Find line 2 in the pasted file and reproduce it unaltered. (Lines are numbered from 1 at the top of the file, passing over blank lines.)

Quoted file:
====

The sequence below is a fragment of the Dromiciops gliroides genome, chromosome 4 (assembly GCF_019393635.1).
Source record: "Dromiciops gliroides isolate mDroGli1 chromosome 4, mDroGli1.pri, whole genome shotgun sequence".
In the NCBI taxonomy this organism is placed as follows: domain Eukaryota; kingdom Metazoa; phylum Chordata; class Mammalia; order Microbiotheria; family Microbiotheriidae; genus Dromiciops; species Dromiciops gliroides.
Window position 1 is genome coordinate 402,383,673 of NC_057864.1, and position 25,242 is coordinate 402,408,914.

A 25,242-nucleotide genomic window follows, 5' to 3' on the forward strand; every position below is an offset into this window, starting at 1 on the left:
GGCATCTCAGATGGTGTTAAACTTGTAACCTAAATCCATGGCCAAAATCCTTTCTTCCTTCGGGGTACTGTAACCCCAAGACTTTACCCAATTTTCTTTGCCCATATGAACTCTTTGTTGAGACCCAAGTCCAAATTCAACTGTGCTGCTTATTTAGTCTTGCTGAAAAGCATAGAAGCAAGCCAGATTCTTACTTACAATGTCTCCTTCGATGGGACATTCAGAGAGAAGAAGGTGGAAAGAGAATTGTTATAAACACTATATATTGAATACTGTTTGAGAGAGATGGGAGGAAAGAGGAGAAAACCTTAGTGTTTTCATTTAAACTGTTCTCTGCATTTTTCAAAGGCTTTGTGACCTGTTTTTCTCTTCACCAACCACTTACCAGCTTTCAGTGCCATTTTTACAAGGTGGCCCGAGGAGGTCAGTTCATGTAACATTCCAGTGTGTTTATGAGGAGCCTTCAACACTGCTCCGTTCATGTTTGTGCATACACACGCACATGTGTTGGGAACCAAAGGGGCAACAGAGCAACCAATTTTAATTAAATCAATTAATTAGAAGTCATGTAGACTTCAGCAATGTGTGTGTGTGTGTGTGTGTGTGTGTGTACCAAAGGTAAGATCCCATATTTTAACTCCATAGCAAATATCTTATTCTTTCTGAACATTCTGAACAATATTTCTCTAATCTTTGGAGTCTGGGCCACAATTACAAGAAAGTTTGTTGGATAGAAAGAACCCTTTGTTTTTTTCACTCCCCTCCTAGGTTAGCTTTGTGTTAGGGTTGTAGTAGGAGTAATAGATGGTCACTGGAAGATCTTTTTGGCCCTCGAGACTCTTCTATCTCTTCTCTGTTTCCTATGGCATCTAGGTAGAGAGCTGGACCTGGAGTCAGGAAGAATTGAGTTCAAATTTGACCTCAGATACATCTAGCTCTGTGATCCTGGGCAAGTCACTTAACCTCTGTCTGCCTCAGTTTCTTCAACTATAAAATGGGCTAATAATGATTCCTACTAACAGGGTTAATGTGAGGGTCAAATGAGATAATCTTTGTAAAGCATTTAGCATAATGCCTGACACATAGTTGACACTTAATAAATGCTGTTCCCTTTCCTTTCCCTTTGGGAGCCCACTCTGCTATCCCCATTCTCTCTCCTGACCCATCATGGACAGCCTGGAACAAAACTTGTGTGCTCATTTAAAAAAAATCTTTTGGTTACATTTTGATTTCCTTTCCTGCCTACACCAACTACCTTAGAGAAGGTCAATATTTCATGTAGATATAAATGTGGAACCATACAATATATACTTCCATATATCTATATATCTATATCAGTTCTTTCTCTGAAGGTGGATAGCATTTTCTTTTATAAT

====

Source record: "Dromiciops gliroides isolate mDroGli1 chromosome 4, mDroGli1.pri, whole genome shotgun sequence".